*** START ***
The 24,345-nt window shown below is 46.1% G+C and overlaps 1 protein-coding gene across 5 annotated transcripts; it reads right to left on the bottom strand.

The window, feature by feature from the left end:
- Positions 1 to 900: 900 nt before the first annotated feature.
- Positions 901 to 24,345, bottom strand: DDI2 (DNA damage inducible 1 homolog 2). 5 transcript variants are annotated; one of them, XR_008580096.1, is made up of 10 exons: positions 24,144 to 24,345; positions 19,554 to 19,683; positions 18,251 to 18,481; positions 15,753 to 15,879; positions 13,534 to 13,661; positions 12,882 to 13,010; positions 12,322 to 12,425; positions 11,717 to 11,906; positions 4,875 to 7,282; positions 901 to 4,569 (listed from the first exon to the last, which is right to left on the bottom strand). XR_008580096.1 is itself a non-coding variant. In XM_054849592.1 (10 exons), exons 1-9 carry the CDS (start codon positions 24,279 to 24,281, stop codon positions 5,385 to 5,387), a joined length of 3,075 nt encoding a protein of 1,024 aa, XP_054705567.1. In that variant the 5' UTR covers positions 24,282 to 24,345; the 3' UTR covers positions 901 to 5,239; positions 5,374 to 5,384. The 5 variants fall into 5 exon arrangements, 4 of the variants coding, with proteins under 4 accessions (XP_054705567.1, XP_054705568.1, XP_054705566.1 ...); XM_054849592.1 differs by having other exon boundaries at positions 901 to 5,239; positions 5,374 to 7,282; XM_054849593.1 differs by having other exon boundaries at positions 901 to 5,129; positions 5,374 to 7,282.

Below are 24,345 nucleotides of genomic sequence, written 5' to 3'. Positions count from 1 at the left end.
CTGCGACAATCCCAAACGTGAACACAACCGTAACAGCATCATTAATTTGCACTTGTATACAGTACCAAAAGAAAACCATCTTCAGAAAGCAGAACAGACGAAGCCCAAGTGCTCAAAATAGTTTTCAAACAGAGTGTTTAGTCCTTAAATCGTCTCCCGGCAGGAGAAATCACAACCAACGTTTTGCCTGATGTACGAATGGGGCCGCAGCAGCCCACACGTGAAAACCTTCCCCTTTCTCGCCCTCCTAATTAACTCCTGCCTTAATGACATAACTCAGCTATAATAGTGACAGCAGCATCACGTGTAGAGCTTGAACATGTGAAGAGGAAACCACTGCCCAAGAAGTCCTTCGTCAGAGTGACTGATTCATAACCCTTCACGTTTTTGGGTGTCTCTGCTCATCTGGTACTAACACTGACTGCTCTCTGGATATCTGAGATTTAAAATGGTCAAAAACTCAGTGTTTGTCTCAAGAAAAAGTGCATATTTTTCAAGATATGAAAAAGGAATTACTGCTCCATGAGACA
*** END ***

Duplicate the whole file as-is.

The 24,345-nt window shown below is 46.1% G+C and overlaps 1 protein-coding gene across 5 annotated transcripts; it reads right to left on the bottom strand.

The window, feature by feature from the left end:
- Positions 1 to 900: 900 nt before the first annotated feature.
- Positions 901 to 24,345, bottom strand: DDI2 (DNA damage inducible 1 homolog 2). 5 transcript variants are annotated; one of them, XR_008580096.1, is made up of 10 exons: positions 24,144 to 24,345; positions 19,554 to 19,683; positions 18,251 to 18,481; positions 15,753 to 15,879; positions 13,534 to 13,661; positions 12,882 to 13,010; positions 12,322 to 12,425; positions 11,717 to 11,906; positions 4,875 to 7,282; positions 901 to 4,569 (listed from the first exon to the last, which is right to left on the bottom strand). XR_008580096.1 is itself a non-coding variant. In XM_054849592.1 (10 exons), exons 1-9 carry the CDS (start codon positions 24,279 to 24,281, stop codon positions 5,385 to 5,387), a joined length of 3,075 nt encoding a protein of 1,024 aa, XP_054705567.1. In that variant the 5' UTR covers positions 24,282 to 24,345; the 3' UTR covers positions 901 to 5,239; positions 5,374 to 5,384. The 5 variants fall into 5 exon arrangements, 4 of the variants coding, with proteins under 4 accessions (XP_054705567.1, XP_054705568.1, XP_054705566.1 ...); XM_054849592.1 differs by having other exon boundaries at positions 901 to 5,239; positions 5,374 to 7,282; XM_054849593.1 differs by having other exon boundaries at positions 901 to 5,129; positions 5,374 to 7,282.

Below are 24,345 nucleotides of genomic sequence, written 5' to 3'. Positions count from 1 at the left end.
CTGCGACAATCCCAAACGTGAACACAACCGTAACAGCATCATTAATTTGCACTTGTATACAGTACCAAAAGAAAACCATCTTCAGAAAGCAGAACAGACGAAGCCCAAGTGCTCAAAATAGTTTTCAAACAGAGTGTTTAGTCCTTAAATCGTCTCCCGGCAGGAGAAATCACAACCAACGTTTTGCCTGATGTACGAATGGGGCCGCAGCAGCCCACACGTGAAAACCTTCCCCTTTCTCGCCCTCCTAATTAACTCCTGCCTTAATGACATAACTCAGCTATAATAGTGACAGCAGCATCACGTGTAGAGCTTGAACATGTGAAGAGGAAACCACTGCCCAAGAAGTCCTTCGTCAGAGTGACTGATTCATAACCCTTCACGTTTTTGGGTGTCTCTGCTCATCTGGTACTAACACTGACTGCTCTCTGGATATCTGAGATTTAAAATGGTCAAAAACTCAGTGTTTGTCTCAAGAAAAAGTGCATATTTTTCAAGATATGAAAAAGGAATTACTGCTCCATGAGACA